By the end of the 21st month after opening, MUSE issued the number 1 million admission ticket. Quite a big result for the city that counts only 115,000 inhabitants (the whole region 450,000). During the second year of operation, visitors went up 20% thanks to school classes in Spring, and tourists in Summer and Winter. Family audience during weekends made up for the rest of the year; only 27% of the visitors were local inhabitants. Undoubtedly MUSE changed the appeal of the city: Trento is now considered a tourist destination, mostly thanks to the science museum. In a recent marketing research study 89% of retailers in town admitted that the MUSE has positive effect on the city economy (41% rated it “considerable”), the 43% reports an increase in the turnover of sales, and the 35% refers of special offers promoted with MUSE.

The future of MUSE, of course, is still to be invented. It will definitely count on the major strengths and key factor of success: the capacity and enthusiasm of MUSE staff, including the highly qualified science research team. This staff allows MUSE to have a voice in the current science international arena (the patent for a molecular taxonomic identification field tool is currently submitted). Researchers contribution merges “first hand science knowledge” with the skills of the experienced educational and the exhibition staff, providing information and inspiration to the community.

To face new challenges, to set new goals we need to move away from the reputation of being “a nice place”. Science museums are often perceived pleasant, joyful places to spend some time, whereas they should be considered “relevant”. To be relevant entails to go beyond the educational role and the family-oriented leisure approach. It means to become part of the on-going societal dynamics by supporting “culture oriented” incisive actions - science centres and museums are “cultural actors” (not direct economic agents). We need to promote public participation, actively engage them in any choice. We need to enhance information access, public deliberation, cohesion, responsible consume and production. All this is not only a matter of Pedagogy, it’s strictly linked to the policy agenda, to a sound strategy for our growing society, for our future.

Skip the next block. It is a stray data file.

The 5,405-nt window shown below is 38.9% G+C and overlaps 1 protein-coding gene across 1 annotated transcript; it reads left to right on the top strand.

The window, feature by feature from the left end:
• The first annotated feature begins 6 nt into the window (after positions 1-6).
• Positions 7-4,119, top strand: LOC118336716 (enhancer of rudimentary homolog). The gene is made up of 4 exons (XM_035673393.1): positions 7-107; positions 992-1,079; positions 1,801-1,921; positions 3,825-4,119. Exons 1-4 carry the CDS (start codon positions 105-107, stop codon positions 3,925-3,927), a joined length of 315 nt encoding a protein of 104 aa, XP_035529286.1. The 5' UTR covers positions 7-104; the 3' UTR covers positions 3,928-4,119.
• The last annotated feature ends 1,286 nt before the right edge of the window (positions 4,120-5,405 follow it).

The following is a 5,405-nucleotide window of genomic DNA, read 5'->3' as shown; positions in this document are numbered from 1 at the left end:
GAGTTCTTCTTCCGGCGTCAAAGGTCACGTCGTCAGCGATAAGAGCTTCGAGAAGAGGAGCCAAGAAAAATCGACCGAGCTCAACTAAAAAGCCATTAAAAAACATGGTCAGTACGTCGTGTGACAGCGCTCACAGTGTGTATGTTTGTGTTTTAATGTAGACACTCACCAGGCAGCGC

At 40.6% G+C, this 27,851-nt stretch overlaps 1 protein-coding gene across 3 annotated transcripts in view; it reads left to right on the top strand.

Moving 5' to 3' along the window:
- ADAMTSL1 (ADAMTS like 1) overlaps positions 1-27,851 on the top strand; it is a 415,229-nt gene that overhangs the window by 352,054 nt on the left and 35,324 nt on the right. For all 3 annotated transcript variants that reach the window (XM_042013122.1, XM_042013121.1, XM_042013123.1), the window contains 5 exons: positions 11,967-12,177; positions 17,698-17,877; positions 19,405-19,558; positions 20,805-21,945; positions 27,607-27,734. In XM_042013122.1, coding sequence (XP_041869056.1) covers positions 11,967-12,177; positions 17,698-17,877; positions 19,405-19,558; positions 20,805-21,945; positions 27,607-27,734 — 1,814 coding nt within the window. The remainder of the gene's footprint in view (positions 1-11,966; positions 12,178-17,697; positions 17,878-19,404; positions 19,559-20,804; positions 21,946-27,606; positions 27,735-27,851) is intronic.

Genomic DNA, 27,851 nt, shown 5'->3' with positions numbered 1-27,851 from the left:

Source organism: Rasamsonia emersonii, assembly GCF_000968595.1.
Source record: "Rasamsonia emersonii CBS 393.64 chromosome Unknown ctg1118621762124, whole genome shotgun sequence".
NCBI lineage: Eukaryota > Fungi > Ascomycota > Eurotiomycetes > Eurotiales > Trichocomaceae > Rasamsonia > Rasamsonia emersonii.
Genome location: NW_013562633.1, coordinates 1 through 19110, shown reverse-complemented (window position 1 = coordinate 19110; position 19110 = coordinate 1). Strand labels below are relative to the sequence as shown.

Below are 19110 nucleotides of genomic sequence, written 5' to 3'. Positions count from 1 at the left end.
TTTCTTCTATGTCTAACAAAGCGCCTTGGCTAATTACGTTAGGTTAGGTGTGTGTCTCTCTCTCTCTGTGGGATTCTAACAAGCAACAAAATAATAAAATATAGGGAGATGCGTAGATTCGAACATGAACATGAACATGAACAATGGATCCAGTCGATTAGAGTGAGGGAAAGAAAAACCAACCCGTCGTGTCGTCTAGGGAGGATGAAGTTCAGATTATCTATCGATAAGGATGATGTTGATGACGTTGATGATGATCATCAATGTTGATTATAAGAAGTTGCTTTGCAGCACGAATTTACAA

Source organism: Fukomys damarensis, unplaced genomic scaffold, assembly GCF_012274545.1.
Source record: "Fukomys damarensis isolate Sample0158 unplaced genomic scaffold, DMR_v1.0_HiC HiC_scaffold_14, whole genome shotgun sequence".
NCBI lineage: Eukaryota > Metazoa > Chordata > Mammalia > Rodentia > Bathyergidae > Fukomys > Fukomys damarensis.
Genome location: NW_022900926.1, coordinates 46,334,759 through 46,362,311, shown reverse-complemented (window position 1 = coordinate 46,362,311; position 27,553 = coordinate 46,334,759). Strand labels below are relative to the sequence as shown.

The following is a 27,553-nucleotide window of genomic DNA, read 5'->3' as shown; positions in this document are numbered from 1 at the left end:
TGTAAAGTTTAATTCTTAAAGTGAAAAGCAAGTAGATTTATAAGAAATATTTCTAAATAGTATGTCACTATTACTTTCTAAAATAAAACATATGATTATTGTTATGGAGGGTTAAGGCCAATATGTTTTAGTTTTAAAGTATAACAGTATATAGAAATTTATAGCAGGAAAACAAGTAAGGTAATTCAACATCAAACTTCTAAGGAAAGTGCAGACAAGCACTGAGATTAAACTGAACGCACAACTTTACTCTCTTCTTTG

There are few key-words to summarize these needs and translate them into possible actions:
• Innovation and support of RRI, because it is the area of the EU flagship projects for the next decade;
• Sustainability, because sharing knowledge and wider participation are better than rules and laws;
• Entrepreneurship, even by the “gaming approach”, because serious games and play-role approaches inspire enterprises set ups;
• Welfare, because in our rapidly changing world participation, commitment and knowledge about our physical, technological and social environment foster the wiser use of community resources;
• Lifelong learning, because helps to develop the learning society;
• Social cohesion, for the acknowledgement of differences can be mediated by a common transitional language, i.e. the scientific method;
• Local identity and the Soft power to support citizen’s awareness “to be the essential part” of their territory, to enhance the role of science museums, to contribute for increasing the visibility and the reputation of the territory by promoting the above mentioned.

At MUSE we daily commit ourselves to become relevant for our community, we're earnestly working for the cultural welfare of our community, and we wish to continue to build on this positive experience, thus hopefully contributing also to the European science museum field.